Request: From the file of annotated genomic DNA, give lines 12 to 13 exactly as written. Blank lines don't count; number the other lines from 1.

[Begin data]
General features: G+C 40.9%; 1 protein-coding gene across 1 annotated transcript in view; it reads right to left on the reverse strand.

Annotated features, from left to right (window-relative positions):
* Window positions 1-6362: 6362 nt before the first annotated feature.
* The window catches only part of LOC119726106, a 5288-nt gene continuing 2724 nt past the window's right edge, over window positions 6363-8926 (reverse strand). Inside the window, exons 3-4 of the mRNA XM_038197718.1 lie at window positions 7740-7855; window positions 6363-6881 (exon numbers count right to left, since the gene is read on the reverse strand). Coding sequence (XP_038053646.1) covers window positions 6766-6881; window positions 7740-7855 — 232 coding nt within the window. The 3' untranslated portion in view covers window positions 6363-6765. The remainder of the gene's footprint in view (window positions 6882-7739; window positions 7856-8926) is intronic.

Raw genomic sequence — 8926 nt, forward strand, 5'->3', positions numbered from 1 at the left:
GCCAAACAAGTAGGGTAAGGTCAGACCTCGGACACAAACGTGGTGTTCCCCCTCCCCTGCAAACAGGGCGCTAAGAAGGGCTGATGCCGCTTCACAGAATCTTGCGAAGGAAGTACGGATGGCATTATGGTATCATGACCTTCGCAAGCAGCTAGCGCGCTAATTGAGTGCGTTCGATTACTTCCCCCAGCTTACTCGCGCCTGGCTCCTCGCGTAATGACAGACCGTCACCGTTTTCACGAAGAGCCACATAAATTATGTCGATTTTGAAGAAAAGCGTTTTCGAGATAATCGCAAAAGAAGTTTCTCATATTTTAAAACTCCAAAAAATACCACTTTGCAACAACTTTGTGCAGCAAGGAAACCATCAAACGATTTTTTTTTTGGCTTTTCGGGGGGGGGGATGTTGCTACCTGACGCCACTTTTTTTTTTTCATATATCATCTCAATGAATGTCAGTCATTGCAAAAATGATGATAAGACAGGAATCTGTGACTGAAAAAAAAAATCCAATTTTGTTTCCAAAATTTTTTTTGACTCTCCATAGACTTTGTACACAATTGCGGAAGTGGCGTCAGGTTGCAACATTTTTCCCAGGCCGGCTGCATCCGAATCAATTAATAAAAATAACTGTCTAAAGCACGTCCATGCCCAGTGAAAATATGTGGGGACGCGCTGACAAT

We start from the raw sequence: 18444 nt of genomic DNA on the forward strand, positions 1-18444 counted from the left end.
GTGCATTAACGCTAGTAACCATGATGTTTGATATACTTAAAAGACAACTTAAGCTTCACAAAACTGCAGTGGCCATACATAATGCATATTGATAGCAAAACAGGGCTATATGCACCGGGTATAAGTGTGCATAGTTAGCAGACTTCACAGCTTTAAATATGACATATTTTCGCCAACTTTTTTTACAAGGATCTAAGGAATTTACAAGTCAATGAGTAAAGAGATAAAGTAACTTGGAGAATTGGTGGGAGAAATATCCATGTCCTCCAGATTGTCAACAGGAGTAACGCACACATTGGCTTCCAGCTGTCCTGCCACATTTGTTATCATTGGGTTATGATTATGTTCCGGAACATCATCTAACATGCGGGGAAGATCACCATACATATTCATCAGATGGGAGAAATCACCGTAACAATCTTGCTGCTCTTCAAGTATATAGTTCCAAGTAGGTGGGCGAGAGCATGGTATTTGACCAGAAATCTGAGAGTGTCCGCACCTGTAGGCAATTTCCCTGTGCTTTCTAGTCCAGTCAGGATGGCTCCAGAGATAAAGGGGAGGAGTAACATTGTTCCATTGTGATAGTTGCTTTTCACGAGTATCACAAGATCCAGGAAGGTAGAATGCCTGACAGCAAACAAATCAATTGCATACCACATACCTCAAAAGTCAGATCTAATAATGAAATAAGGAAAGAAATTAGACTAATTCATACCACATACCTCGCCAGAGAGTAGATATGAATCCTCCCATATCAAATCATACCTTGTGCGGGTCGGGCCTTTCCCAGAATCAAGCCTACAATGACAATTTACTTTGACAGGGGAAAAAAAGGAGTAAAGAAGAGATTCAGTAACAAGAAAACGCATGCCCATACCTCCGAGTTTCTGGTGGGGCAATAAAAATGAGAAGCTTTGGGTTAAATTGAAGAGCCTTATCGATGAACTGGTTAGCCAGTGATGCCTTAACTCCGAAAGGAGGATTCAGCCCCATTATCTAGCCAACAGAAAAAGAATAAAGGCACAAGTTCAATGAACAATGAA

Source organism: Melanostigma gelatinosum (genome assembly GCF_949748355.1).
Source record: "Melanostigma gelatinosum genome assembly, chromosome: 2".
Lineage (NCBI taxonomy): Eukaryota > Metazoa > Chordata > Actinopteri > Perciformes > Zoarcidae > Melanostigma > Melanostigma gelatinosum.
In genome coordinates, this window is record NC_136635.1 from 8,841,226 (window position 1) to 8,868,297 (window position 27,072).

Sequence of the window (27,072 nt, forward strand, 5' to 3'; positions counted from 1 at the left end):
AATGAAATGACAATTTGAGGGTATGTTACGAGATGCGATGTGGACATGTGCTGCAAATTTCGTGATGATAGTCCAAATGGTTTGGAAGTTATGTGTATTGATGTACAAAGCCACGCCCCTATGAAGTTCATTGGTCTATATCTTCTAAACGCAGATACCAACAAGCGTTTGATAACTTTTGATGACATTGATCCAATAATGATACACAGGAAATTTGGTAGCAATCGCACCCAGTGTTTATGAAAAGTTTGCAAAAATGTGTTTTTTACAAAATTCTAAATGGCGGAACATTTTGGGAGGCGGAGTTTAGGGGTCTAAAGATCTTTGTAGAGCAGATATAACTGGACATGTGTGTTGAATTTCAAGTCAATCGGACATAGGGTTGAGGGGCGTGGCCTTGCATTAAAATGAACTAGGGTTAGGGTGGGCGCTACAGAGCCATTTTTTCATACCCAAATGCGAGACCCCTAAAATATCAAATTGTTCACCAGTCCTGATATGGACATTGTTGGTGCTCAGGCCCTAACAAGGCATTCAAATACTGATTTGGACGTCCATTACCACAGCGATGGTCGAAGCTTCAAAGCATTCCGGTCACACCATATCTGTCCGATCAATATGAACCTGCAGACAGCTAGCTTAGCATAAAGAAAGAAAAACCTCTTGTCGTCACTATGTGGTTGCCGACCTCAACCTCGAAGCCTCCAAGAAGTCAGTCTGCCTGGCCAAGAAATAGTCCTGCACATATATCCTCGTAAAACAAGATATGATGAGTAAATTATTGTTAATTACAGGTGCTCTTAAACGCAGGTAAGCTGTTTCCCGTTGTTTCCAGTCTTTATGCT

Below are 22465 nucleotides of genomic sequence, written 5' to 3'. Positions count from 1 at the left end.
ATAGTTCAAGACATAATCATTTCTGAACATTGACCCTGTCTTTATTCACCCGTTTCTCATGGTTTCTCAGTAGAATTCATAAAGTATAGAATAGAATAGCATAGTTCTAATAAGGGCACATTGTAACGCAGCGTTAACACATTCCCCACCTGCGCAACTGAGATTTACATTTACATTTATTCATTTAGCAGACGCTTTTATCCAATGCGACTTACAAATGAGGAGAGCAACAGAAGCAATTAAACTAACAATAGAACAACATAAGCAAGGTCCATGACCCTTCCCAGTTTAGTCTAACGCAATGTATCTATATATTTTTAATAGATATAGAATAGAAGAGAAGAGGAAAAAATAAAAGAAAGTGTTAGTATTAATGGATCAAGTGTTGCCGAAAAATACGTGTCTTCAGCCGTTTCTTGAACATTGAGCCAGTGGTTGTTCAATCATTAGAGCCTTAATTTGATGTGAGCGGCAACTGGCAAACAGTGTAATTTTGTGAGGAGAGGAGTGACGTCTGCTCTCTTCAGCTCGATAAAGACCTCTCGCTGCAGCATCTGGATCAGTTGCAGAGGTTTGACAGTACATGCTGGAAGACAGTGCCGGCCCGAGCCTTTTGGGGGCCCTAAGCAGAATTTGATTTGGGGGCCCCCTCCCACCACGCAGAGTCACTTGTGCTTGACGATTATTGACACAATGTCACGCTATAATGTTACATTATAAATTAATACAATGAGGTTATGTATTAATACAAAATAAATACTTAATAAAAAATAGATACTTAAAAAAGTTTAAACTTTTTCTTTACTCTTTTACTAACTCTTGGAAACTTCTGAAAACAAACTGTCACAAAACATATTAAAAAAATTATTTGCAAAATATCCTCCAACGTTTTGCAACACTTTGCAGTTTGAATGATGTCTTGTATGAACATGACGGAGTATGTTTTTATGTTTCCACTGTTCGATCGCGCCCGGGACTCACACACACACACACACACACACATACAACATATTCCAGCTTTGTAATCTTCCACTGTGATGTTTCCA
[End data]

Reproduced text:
In genome coordinates, this window is record NC_136635.1 from 8,841,226 (window position 1) to 8,868,297 (window position 27,072).

Sequence of the window (27,072 nt, forward strand, 5' to 3'; positions counted from 1 at the left end):